Nearly a decade ago, Eknaligoda who was attached to website Lankaenews went missing under mysterious circumstances. According to Sandya, the last moments Eknaligoda was last seen alive can be traced to army camps in Akkaraipattu and Giritale.
Sandya says that the day her husband went missing, he was wearing a white shirt – his son’s school uniform he had borrowed to wear to a Bodi Pooja.
Tirelessly continuing her struggle to find justice and embarking each year hoping to find light in a case that has run cold, Sandya – most often clad in a white saree – has become a familiar sight at protests, demonstrations, exhibitions and media conferences dedicated to find disappeared persons of Sri Lanka.
The mother of two, now in her mid 50s, who rarely took part in protests before her husband’s disappearance has become a symbol of resilience today.
“When Prageeth left through this door that morning (January 24, 2010) he told me that his election campaigning work will end that night and he will help me with my work from the next day onwards,” Sandya said as she sat with the Sunday Observer, looking out her front door through which the cartoonist left, never to be seen again.
Ever since, the journey has been a constant battle to Sandya. Targeted by online bullies and shouted at by a prominent Buddhist monk, she appears calm and collected. “But I get scared sometimes. Online they scold me in filth. As if I am a bad woman. All I am doing is looking for my missing husband,” she said.
The shock appointment of Mahinda Rajapaksa as Prime Minister last October, Sandya says, was a time when she became particularly fearful.
“I was scared for my life. I was scared of my children’s wellbeing,” she said adding that the event would take several years off her struggle to find justice.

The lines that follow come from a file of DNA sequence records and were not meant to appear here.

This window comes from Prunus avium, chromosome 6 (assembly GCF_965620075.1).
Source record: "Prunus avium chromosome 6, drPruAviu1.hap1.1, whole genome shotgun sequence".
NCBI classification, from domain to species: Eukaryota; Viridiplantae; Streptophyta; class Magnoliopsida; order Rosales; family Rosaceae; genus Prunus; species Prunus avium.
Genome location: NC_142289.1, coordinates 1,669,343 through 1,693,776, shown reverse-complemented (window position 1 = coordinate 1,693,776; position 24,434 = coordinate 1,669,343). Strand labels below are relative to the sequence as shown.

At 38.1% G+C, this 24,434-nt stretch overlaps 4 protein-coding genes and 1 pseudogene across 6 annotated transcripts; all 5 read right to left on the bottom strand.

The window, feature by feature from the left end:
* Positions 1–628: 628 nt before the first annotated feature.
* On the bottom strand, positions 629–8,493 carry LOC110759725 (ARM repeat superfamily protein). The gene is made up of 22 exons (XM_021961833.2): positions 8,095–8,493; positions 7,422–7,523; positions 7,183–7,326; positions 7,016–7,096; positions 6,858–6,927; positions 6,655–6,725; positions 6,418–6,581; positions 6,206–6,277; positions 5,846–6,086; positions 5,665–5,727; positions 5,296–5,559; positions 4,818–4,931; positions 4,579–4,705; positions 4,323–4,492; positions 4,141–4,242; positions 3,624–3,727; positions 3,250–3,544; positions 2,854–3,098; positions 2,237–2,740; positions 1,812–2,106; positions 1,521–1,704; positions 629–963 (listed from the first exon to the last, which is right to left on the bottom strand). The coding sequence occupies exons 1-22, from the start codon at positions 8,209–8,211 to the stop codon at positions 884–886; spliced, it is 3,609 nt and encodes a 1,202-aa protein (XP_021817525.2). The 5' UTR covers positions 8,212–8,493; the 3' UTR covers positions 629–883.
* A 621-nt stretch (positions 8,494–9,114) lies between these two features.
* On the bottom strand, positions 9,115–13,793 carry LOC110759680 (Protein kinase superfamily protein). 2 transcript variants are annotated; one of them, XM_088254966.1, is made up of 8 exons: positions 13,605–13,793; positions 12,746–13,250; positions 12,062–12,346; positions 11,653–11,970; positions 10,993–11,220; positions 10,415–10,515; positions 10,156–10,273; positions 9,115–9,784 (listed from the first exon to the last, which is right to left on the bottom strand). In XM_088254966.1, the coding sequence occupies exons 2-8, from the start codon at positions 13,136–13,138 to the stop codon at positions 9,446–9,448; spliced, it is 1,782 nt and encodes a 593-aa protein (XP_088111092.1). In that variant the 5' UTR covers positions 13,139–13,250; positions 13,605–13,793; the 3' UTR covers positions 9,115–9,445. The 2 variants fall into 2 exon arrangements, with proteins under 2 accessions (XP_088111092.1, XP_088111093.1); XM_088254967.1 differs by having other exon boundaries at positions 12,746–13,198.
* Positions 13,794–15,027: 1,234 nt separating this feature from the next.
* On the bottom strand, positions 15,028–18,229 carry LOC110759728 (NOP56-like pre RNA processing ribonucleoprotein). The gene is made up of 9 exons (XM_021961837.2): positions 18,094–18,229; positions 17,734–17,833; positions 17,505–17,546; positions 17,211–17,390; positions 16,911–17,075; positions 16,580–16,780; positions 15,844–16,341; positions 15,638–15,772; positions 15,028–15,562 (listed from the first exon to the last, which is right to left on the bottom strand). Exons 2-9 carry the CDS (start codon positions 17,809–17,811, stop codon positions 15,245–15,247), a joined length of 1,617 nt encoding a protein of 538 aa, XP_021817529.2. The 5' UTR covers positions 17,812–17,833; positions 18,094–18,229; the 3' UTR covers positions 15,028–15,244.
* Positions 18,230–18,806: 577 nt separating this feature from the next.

In January (this month) the ongoing investigations into Eknaligoda’s case was to end ‘naturally’ if the illegal government continued. And, during the brief period the unidentified individuals who stalk, even to date, Sandya increased. Her youngest son feared Sandya will also be abducted.
She participated in almost all pro-democracy protests she was invited to in the hope that the developments will change. When the court verdict rolled-back the 52-day government, Sandya felt relieved. She did not attend the victory rally held in Galle Face Green because ‘democracy won, not a political party’.
The Rajapaksa family, she said, is after a man who took a pen to his hands. “It is neither a gun nor a sword. Why can’t we find what happened to him even after so many years?” she asked. Just before Eknaligoda went missing he was working on his book ‘Pawul Gaha’ (The Family Tree), which was to contain most corruption the Rajapaksa family was involved in.
“Prageeth thought that it was his responsibility to reveal what the former regime did. Before he could finish it he was abducted,” Sandya said.
She said her husband got scared when a friend told him that he was the first on the killing list, and asked him to be more cautious.
Recalling the fateful night, the second time Eknaligoda was abducted – the first on August 27, 2009 and released the following day – she remembered calling everyone who was to meet and met the cartoonist that day. When he didn’t return she went to lodge a police complaint at the Homagama police, she was told that going missing is a fashion.
“The officer told me that Prageeth should be home, while I was at the police station. He refused to record my complaint,” she said. It was finally recorded. Her youngest son went into depression following the abduction. He had to be put on anti-depressants for four years till he got fairly better. But certain incidents still put pressure on the family.
One such instance is when, in 2016, Bodu Bala Sena’s Galagodatte Gnanasara shouted at Sandya accusing her of tarnishing the name of the armed forces.
“I thought he was coming to hit me. All I could do was run into the court room and tell the judge what was happening,” she said. The monk was found guilty of criminally intimidating Sandya in the court premises.
Today Sandya, who lost her job at an insurance company following the abduction, sells rice packets to make a living. Her family and well-wishers help her too.
“I urge the President and Prime Minister to get involved in this case more and expedite the investigations. They are deliberately avoiding it. We don’t have to live this way if the heads of this country do what they have to,” Sandya said. (AP)